González’s life has been personally affected by the justice system — her father has been incarcerated for practically her entire life.
“As young as five years old, [I] can remember going to and from prison visitations,” she said. “And so that's [had] real, long-lasting impacts.”
She wants to see the Legislature work on increasing services to address the mental health and substance abuse issues of people behind bars.
“I think that the overall narrative is that people who deal with these are not part of our society or are not deserving of health and services and wellness,” she said. “And they are, and so how do we make integration into society easier?”
González is undecided on key tax measures, such as whether to vote in favor of two teacher union-backed ballot initiatives that would raise the sales and gaming taxes.
“I'm definitely interested in learning more about the ballot initiatives. Taxes is definitely not my wheelhouse,” she said. “That would be something that I would definitely have to work with my caucus, state leadership, to hear more about and navigate during session.”
González said she spends as much time as possible hiking and enjoying the outdoors and wants to find ways to protect the earth.
She’ll have the opportunity to do so as a member of the Assembly Natural Resources Committee, although she said she’s not sure how specifically to reach that goal.
“Anything that we can do as an overall state to provide clean energy and to Nevadans is definitely going to be on the forefront,” she said. “I have a lot of excitement to learn about that in this committee.”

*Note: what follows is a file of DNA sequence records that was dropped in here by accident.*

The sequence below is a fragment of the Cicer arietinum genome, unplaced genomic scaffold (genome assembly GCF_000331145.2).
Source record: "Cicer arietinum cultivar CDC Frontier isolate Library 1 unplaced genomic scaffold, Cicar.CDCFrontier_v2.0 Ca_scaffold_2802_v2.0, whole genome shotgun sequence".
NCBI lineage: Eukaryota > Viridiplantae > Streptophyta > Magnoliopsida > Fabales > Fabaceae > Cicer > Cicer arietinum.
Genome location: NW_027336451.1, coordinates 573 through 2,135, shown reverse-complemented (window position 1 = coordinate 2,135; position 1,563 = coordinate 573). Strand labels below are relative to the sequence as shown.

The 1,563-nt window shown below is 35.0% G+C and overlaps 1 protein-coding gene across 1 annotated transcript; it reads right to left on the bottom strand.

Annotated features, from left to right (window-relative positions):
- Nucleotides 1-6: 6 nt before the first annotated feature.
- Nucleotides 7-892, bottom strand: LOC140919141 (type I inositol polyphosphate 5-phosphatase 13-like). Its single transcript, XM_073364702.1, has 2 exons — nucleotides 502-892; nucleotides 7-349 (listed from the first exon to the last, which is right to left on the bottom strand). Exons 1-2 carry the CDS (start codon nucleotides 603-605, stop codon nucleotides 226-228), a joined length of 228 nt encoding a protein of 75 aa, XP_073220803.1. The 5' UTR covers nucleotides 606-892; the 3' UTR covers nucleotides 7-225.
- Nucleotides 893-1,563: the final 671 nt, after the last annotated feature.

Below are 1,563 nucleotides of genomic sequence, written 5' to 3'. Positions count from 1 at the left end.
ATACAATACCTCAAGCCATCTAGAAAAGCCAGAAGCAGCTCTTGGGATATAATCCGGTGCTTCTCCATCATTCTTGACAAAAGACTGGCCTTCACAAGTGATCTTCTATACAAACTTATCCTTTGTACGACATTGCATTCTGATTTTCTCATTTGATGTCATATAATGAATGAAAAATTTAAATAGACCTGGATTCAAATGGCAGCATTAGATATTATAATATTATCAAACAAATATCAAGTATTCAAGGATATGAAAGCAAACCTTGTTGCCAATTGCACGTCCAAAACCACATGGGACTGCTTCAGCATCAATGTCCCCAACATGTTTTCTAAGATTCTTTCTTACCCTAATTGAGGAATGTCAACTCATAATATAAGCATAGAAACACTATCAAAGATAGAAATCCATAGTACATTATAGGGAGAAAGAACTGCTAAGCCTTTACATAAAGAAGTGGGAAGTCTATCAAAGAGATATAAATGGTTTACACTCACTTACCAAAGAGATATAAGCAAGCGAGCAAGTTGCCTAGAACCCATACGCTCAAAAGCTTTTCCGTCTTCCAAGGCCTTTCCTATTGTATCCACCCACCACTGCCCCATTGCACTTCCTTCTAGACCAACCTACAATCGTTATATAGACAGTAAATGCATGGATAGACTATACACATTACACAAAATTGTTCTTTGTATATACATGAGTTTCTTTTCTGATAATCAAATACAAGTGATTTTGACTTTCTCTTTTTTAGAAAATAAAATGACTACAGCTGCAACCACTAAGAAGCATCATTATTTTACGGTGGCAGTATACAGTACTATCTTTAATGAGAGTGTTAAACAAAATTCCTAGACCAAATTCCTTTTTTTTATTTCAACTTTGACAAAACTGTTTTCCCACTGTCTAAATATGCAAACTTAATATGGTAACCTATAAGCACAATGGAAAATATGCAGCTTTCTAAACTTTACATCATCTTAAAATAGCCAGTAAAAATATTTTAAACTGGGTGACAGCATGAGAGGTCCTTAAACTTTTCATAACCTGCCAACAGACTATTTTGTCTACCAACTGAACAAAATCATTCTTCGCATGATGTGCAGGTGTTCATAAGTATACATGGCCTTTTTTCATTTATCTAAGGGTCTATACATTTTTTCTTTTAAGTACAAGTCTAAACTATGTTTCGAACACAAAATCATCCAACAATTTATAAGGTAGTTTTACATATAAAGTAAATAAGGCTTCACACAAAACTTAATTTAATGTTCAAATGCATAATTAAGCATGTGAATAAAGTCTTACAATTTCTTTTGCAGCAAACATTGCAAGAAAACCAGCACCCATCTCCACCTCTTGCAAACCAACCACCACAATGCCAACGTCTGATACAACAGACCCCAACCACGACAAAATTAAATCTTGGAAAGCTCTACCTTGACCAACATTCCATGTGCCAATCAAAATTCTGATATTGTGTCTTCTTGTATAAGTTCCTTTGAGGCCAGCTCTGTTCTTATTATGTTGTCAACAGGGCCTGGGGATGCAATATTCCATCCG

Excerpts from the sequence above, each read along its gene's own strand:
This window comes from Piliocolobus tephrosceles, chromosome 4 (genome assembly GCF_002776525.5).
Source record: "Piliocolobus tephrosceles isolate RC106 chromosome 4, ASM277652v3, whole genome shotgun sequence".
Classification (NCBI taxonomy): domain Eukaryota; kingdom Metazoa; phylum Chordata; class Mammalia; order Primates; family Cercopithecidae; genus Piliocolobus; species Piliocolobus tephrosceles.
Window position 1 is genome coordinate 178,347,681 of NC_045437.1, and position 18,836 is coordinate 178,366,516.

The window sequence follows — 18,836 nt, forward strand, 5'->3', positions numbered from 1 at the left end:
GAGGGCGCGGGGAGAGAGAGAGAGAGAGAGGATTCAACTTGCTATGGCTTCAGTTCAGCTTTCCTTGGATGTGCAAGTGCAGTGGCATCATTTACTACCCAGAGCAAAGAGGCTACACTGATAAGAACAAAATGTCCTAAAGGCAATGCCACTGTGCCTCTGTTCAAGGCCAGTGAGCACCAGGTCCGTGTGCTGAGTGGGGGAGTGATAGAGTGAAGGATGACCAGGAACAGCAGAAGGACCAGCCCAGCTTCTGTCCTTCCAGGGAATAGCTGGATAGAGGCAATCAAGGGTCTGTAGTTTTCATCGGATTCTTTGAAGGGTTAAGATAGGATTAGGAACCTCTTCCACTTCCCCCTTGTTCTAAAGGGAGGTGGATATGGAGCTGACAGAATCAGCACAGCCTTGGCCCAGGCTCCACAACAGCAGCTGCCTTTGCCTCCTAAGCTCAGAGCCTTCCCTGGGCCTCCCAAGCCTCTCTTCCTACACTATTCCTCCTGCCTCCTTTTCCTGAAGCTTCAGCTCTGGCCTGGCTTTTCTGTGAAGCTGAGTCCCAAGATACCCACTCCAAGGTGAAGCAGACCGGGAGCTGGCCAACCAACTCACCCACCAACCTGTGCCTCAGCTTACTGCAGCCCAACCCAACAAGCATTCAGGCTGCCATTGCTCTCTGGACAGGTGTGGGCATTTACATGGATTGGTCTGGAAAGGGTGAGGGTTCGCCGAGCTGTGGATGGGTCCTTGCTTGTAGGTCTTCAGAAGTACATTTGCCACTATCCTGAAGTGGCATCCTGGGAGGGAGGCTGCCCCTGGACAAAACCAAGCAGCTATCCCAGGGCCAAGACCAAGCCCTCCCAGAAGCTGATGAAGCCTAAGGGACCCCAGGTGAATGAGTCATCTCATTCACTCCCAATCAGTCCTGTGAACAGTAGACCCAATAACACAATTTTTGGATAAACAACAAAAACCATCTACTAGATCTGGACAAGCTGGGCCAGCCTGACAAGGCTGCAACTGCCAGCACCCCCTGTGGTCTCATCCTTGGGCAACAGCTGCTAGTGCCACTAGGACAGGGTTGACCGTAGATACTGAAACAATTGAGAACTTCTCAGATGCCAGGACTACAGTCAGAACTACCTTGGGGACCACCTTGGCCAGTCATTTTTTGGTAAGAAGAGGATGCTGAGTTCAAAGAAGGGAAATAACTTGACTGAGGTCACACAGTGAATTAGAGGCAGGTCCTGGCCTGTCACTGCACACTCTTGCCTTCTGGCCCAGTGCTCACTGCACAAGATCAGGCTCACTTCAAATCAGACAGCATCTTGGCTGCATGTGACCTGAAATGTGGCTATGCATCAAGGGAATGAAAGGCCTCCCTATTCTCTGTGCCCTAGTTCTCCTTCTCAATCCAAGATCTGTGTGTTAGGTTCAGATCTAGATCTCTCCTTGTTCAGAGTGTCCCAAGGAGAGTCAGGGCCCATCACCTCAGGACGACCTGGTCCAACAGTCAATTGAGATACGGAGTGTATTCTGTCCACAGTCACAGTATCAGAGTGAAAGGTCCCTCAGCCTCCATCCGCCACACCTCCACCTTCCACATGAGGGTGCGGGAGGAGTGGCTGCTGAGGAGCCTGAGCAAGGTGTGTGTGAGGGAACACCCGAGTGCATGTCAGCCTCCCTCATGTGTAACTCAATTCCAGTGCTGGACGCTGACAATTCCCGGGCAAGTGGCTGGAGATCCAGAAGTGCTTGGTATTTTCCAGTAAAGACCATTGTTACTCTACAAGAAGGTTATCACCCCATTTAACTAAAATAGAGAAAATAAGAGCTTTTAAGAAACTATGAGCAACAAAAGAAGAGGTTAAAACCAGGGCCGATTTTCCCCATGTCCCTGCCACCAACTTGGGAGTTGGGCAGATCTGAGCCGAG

González said her top priorities this session are protecting the physical and economic health of all Nevadans. She’s seen the experience of her stepfather and grandmother, who worked on the Strip, and the tension of wanting to work but also wanting to avoid contracting the coronavirus.
She said she still needs to learn exactly how the state budget works and where money can be saved, but she believes federal support will be key.
“Nevadans need federal assistance, right? We are one of the states hit hardest by the COVID pandemic,” she said. “I don't believe that any revenue proposal should be on the backs of Nevada and families or small businesses and working families. And so I'm interested in how we can diversify our economy, how we can have more clean energy, how we can save our small businesses.”
Safety of the building
After the riot at the U.S. Capitol in January, González said she has mixed feelings about the safety of the building. She trusts legislative staff but hopes to have a conversation as session kicks off about how to stay safe if the unexpected happens.
“As a biracial woman of color who has overcome living in impoverished areas, I think this kind of violence is not new,” she said. “Being that the building is already closed to the public, I don't foresee there to be any safety concerns.”